Contributor

(Amri Murray)

Notices of Entry: Misconceptions and How to Spot an Illegal Notice

Tenants are often provided with notices of entry by landlords for various reasons. The reasons for entry can sometimes include for repairs or inspection.

There is the misconception many tenants have that an inspection can only be done once or twice per year. The Residential Tenancies Act actually stipulates that inspections may be carried out if:

  • The inspection is for the purpose of determining whether or not the rental unit is in a good state of repair and fit for habitation. The inspection must further be for the purpose of determining whether the unit complies with health, safety, housing and maintenance standards, which are consistent with the landlord’s obligations under the Act.
  • It must also be reasonable to carry out the inspection.

Tenants often insist that they must be present every time a landlord enters their unit. Tenants often deny entry to landlords because they are unable to be present upon entry by the landlord. The Act makes no provisions that a tenant should be present. It is reasonable that a landlord should try to accommodate a tenant who wants to be present but this is not a requirement. A tenant who often denies entry for this reason would therefore be in violation of the Act and may find themselves being issued with a notice of termination by the landlord.

When it comes to the other side of the coin, we find that some notices provided to tenants by landlords are illegal notices for failure to comply with the requirements of the legislation. On a number of occasions, we see landlords providing notices several times a year to tenants without providing a reason for their entry or a reason which complies with the legislation.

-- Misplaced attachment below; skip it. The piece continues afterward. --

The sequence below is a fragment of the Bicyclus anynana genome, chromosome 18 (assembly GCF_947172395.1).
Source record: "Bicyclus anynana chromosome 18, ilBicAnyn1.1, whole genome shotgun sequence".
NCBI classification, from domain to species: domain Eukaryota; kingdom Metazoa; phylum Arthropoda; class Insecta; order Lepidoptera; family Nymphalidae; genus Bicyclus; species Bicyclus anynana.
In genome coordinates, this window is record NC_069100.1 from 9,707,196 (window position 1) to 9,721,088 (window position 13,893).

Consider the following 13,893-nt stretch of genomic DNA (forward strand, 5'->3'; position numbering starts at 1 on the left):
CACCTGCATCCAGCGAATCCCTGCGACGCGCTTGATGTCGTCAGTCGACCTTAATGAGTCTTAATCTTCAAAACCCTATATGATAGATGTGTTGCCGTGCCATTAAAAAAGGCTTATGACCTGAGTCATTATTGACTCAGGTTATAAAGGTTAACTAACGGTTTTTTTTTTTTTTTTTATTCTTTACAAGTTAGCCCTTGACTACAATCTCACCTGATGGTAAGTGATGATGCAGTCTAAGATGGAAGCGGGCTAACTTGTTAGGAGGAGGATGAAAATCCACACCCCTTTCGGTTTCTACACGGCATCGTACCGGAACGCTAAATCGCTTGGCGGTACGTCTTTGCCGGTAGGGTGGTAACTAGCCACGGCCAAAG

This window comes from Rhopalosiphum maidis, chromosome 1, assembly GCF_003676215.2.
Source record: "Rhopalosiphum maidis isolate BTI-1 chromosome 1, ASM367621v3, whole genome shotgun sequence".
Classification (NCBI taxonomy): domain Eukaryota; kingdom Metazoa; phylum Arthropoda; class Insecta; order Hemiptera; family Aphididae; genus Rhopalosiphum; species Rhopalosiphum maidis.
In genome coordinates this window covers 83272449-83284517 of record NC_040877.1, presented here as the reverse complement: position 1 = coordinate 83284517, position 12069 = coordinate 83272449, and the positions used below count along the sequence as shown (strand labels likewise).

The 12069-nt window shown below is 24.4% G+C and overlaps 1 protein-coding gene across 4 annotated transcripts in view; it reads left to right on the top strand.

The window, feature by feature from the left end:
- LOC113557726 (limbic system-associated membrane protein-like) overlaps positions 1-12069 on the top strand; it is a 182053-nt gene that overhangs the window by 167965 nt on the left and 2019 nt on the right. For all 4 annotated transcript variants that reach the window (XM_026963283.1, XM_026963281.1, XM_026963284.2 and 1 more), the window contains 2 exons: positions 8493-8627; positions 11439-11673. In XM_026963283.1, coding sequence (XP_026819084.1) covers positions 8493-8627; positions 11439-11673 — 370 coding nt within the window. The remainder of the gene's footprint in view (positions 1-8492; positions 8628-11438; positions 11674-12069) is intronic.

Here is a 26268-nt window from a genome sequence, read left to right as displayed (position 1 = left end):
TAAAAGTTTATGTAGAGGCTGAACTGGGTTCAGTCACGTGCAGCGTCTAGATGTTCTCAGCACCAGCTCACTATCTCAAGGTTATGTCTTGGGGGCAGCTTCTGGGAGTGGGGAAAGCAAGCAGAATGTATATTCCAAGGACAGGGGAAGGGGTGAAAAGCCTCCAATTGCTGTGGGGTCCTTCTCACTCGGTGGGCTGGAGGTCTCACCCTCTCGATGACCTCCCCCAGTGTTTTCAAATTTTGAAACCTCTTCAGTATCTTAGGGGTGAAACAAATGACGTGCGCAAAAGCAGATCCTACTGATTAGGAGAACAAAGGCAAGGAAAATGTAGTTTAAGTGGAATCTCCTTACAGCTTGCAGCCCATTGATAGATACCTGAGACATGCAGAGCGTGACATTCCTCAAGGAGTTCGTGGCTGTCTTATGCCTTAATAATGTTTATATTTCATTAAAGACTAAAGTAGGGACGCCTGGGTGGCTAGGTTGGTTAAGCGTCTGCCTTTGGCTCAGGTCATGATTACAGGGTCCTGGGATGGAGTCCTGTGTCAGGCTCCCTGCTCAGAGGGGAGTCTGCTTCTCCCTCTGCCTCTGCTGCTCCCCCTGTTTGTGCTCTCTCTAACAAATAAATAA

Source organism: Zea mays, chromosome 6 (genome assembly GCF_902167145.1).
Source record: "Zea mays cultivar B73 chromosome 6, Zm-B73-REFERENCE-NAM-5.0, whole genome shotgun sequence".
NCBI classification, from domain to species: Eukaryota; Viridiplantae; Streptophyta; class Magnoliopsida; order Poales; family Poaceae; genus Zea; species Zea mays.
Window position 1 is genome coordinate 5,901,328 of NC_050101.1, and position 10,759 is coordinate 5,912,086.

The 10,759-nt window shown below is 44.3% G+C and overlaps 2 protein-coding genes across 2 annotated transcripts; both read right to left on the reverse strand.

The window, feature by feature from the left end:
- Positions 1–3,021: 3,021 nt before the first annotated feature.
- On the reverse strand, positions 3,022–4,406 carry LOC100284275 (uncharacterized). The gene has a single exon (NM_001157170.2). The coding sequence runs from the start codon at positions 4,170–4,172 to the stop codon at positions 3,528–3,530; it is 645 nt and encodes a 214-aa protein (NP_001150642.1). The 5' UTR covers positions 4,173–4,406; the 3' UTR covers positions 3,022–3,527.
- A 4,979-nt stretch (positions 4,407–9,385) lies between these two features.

These notices must further be provided 24 hours in advance with a reasonable time frame for entry. There is a prevailing misconception that once the notice is provided detailing that the landlord will enter between 8am-8pm, that this is sufficient. A twelve-hour widow or even a 6-hour window have been often viewed by the Courts and the Landlord and Tenant Board as unreasonable. If the landlord is unable to provide an actual time, a reasonable window of time should be provided.

In addition to those factors mentioned previously, a landlord may only enter a rental unit under the following circumstances:

  • To carry out a repair or replacement or do work in the rental unit.
  • To allow a potential mortgagee or insurer of the residential complex to view the rental unit.
  • To allow a person who holds a certificate of authorization subject to the Act or another qualified person to make a physical inspection of the rental unit to satisfy a requirement as stipulated under the Act.
  • To carry out an inspection of the rental unit based upon the purposes mentioned above.
  • For any other reasonable reason for entry specified in the tenancy agreement.
  • To allow for a potential purchaser to view the rental unit subject to the Act.

You can spot an illegal notice of entry where the foregoing requirements are not complied with.

Both Tenants and Landlords are encouraged to contact a licensed paralegal or lawyer for assistance should they be uncertain about their rights pertaining to notices of entry.

All articles provided though these blog posts as posted by AJ Murray Legal Services are not to be construed as legal advice. For legal advice concerning your specific circumstances, please contact a licensed paralegal or a lawyer.